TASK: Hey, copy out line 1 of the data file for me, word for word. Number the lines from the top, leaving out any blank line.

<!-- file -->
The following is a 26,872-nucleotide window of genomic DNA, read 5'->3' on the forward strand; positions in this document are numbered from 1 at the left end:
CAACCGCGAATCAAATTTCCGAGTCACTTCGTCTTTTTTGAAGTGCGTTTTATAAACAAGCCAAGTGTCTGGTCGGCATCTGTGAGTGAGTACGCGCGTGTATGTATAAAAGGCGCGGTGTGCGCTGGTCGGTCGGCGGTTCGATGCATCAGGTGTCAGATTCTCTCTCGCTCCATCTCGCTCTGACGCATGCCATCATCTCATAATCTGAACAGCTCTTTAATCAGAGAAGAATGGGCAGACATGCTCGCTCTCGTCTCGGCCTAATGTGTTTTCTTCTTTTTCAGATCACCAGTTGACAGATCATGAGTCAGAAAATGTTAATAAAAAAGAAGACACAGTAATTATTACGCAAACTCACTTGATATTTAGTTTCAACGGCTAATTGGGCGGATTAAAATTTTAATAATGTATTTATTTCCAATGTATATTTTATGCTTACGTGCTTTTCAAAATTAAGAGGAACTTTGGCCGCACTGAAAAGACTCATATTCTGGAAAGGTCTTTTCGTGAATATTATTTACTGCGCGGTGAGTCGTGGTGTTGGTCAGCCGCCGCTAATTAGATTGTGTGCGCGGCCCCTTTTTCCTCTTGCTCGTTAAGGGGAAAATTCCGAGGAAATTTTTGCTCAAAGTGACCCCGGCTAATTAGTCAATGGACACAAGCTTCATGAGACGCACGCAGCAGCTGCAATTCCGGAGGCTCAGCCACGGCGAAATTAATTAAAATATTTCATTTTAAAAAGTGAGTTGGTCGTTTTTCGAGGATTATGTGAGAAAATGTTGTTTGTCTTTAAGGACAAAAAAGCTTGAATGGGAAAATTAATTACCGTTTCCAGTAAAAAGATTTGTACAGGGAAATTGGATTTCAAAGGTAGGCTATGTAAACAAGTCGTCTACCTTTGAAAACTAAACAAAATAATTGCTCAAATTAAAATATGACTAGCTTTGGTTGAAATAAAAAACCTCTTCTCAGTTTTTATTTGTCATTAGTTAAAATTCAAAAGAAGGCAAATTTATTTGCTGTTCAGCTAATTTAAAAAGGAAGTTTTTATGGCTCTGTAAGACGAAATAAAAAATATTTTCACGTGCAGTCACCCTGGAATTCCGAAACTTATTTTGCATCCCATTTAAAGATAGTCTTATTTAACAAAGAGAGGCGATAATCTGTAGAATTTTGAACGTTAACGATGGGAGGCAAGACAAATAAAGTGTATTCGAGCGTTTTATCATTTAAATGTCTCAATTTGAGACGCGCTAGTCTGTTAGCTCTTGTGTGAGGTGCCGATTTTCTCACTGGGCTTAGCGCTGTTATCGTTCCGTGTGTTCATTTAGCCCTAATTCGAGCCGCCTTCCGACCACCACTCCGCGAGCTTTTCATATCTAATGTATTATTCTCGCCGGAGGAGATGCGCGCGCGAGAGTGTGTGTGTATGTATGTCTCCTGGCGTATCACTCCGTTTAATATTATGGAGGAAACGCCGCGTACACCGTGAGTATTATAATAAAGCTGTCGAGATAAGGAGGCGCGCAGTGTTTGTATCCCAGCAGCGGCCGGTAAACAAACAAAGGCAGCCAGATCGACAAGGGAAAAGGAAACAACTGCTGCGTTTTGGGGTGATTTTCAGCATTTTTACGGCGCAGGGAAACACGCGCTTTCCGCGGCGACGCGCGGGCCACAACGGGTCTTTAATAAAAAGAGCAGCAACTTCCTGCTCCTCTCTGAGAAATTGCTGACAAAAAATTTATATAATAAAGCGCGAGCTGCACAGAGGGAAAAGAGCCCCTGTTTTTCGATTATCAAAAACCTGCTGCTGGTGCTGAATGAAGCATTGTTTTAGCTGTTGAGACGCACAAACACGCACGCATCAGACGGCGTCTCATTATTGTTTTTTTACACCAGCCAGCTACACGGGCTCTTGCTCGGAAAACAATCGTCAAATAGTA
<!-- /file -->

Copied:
The following is a 26,872-nucleotide window of genomic DNA, read 5'->3' on the forward strand; positions in this document are numbered from 1 at the left end: